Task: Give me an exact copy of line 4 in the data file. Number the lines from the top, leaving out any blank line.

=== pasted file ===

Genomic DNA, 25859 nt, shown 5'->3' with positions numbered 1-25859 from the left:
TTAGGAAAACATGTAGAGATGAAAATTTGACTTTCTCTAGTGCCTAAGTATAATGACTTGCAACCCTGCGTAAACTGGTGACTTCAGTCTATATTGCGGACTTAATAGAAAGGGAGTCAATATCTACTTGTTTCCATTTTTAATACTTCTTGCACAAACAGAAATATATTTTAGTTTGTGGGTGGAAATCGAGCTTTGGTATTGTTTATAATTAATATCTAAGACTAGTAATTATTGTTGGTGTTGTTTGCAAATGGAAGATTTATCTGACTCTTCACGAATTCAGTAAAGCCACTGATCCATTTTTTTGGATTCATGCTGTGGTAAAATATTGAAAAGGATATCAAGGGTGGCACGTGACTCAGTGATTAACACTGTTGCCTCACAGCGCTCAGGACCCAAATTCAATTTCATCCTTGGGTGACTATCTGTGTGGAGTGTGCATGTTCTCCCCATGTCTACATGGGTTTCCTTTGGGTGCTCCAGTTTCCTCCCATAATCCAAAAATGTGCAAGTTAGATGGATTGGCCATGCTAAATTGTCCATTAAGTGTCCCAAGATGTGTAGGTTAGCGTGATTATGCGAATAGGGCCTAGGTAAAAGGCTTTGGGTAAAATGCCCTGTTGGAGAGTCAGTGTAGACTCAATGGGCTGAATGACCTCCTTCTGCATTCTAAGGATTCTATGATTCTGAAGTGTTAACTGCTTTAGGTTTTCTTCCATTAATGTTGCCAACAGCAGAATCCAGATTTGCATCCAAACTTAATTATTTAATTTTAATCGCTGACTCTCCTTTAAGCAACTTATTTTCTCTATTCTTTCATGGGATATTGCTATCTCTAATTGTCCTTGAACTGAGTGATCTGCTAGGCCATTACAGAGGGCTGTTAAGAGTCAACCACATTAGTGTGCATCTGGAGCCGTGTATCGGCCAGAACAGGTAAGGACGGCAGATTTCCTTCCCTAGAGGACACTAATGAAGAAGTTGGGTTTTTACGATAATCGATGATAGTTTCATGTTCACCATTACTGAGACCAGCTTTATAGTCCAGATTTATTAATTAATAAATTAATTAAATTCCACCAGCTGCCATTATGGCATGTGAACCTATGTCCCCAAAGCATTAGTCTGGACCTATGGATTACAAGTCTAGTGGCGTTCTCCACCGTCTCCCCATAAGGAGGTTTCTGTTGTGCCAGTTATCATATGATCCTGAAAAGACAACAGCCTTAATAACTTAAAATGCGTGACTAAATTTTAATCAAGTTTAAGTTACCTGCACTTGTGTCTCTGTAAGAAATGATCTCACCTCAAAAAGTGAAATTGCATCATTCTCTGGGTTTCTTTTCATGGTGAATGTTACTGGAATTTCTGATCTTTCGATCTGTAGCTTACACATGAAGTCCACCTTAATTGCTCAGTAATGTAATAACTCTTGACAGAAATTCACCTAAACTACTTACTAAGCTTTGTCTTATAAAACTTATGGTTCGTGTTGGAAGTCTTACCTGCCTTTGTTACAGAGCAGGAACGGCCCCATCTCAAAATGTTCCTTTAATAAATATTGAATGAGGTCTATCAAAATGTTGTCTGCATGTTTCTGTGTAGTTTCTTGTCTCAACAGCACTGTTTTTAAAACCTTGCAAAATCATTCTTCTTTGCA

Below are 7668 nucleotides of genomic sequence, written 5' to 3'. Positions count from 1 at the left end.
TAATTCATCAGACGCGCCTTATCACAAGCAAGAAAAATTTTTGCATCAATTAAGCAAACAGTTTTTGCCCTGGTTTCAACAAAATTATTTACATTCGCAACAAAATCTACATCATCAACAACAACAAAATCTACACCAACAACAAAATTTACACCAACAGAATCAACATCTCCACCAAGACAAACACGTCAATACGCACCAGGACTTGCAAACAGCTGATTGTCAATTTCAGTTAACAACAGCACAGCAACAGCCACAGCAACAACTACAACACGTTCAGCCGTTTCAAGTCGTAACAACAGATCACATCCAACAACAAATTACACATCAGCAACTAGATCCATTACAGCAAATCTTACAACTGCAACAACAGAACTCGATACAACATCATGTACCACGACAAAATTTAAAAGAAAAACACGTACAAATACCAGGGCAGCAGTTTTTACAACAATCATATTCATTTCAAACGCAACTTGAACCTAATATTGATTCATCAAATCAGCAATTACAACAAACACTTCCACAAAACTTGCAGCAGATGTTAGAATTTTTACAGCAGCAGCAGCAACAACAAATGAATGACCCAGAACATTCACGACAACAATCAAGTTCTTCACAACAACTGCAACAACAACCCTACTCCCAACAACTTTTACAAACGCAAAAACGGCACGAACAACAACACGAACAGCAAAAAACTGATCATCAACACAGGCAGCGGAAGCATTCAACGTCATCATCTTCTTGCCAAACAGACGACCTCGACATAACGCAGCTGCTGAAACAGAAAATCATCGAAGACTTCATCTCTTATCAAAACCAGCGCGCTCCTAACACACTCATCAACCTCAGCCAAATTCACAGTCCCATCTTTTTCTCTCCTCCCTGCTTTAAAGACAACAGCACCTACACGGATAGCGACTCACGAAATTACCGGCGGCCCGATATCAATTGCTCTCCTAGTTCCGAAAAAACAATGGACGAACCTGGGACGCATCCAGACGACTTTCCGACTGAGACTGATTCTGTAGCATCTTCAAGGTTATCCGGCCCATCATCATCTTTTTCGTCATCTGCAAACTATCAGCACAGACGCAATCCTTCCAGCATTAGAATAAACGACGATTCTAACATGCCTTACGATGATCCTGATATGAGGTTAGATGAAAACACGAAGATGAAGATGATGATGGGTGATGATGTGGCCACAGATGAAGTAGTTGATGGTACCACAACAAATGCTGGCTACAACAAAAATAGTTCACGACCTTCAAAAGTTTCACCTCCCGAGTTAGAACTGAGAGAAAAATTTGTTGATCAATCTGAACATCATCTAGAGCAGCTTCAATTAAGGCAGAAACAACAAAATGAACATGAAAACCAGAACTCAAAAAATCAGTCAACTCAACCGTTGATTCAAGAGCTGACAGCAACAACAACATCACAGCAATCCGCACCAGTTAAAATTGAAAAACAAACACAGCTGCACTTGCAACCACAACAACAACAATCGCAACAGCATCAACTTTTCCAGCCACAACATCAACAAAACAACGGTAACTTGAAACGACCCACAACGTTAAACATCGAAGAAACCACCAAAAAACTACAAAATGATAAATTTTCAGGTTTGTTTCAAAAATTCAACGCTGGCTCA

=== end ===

TAATTCATCAGACGCGCCTTATCACAAGCAAGAAAAATTTTTGCATCAATTAAGCAAACAGTTTTTGCCCTGGTTTCAACAAAATTATTTACATTCGCAACAAAATCTACATCATCAACAACAACAAAATCTACACCAACAACAAAATTTACACCAACAGAATCAACATCTCCACCAAGACAAACACGTCAATACGCACCAGGACTTGCAAACAGCTGATTGTCAATTTCAGTTAACAACAGCACAGCAACAGCCACAGCAACAACTACAACACGTTCAGCCGTTTCAAGTCGTAACAACAGATCACATCCAACAACAAATTACACATCAGCAACTAGATCCATTACAGCAAATCTTACAACTGCAACAACAGAACTCGATACAACATCATGTACCACGACAAAATTTAAAAGAAAAACACGTACAAATACCAGGGCAGCAGTTTTTACAACAATCATATTCATTTCAAACGCAACTTGAACCTAATATTGATTCATCAAATCAGCAATTACAACAAACACTTCCACAAAACTTGCAGCAGATGTTAGAATTTTTACAGCAGCAGCAGCAACAACAAATGAATGACCCAGAACATTCACGACAACAATCAAGTTCTTCACAACAACTGCAACAACAACCCTACTCCCAACAACTTTTACAAACGCAAAAACGGCACGAACAACAACACGAACAGCAAAAAACTGATCATCAACACAGGCAGCGGAAGCATTCAACGTCATCATCTTCTTGCCAAACAGACGACCTCGACATAACGCAGCTGCTGAAACAGAAAATCATCGAAGACTTCATCTCTTATCAAAACCAGCGCGCTCCTAACACACTCATCAACCTCAGCCAAATTCACAGTCCCATCTTTTTCTCTCCTCCCTGCTTTAAAGACAACAGCACCTACACGGATAGCGACTCACGAAATTACCGGCGGCCCGATATCAATTGCTCTCCTAGTTCCGAAAAAACAATGGACGAACCTGGGACGCATCCAGACGACTTTCCGACTGAGACTGATTCTGTAGCATCTTCAAGGTTATCCGGCCCATCATCATCTTTTTCGTCATCTGCAAACTATCAGCACAGACGCAATCCTTCCAGCATTAGAATAAACGACGATTCTAACATGCCTTACGATGATCCTGATATGAGGTTAGATGAAAACACGAAGATGAAGATGATGATGGGTGATGATGTGGCCACAGATGAAGTAGTTGATGGTACCACAACAAATGCTGGCTACAACAAAAATAGTTCACGACCTTCAAAAGTTTCACCTCCCGAGTTAGAACTGAGAGAAAAATTTGTTGATCAATCTGAACATCATCTAGAGCAGCTTCAATTAAGGCAGAAACAACAAAATGAACATGAAAACCAGAACTCAAAAAATCAGTCAACTCAACCGTTGATTCAAGAGCTGACAGCAACAACAACATCACAGCAATCCGCACCAGTTAAAATTGAAAAACAAACACAGCTGCACTTGCAACCACAACAACAACAATCGCAACAGCATCAACTTTTCCAGCCACAACATCAACAAAACAACGGTAACTTGAAACGACCCACAACGTTAAACATCGAAGAAACCACCAAAAAACTACAAAATGATAAATTTTCAGGTTTGTTTCAAAAATTCAACGCTGGCTCA